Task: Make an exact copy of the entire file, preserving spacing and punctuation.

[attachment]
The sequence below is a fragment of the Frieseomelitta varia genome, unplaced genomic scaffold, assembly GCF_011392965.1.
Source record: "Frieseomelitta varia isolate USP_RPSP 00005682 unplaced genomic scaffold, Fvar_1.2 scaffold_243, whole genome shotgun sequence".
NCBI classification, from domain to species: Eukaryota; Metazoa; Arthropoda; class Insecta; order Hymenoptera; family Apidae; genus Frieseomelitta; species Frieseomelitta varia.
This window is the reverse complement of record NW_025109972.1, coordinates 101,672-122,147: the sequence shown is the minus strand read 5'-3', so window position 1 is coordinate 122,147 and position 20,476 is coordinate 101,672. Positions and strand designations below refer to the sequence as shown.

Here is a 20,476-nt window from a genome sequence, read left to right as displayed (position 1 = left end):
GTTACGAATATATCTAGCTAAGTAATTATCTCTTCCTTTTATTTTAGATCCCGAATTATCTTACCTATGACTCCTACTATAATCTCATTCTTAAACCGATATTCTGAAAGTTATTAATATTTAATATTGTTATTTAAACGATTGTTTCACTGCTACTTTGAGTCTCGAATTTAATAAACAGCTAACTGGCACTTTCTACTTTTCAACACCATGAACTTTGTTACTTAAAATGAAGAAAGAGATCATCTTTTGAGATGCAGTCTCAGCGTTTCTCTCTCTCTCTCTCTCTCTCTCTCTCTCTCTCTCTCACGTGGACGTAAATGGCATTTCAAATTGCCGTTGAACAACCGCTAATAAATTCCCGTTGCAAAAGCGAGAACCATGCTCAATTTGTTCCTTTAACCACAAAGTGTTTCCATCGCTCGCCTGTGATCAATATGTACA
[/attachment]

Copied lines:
The sequence below is a fragment of the Frieseomelitta varia genome, unplaced genomic scaffold, assembly GCF_011392965.1.
Source record: "Frieseomelitta varia isolate USP_RPSP 00005682 unplaced genomic scaffold, Fvar_1.2 scaffold_243, whole genome shotgun sequence".
NCBI classification, from domain to species: Eukaryota; Metazoa; Arthropoda; class Insecta; order Hymenoptera; family Apidae; genus Frieseomelitta; species Frieseomelitta varia.
This window is the reverse complement of record NW_025109972.1, coordinates 101,672-122,147: the sequence shown is the minus strand read 5'-3', so window position 1 is coordinate 122,147 and position 20,476 is coordinate 101,672. Positions and strand designations below refer to the sequence as shown.

Here is a 20,476-nt window from a genome sequence, read left to right as displayed (position 1 = left end):
GTTACGAATATATCTAGCTAAGTAATTATCTCTTCCTTTTATTTTAGATCCCGAATTATCTTACCTATGACTCCTACTATAATCTCATTCTTAAACCGATATTCTGAAAGTTATTAATATTTAATATTGTTATTTAAACGATTGTTTCACTGCTACTTTGAGTCTCGAATTTAATAAACAGCTAACTGGCACTTTCTACTTTTCAACACCATGAACTTTGTTACTTAAAATGAAGAAAGAGATCATCTTTTGAGATGCAGTCTCAGCGTTTCTCTCTCTCTCTCTCTCTCTCTCTCTCTCTCTCTCTCACGTGGACGTAAATGGCATTTCAAATTGCCGTTGAACAACCGCTAATAAATTCCCGTTGCAAAAGCGAGAACCATGCTCAATTTGTTCCTTTAACCACAAAGTGTTTCCATCGCTCGCCTGTGATCAATATGTACA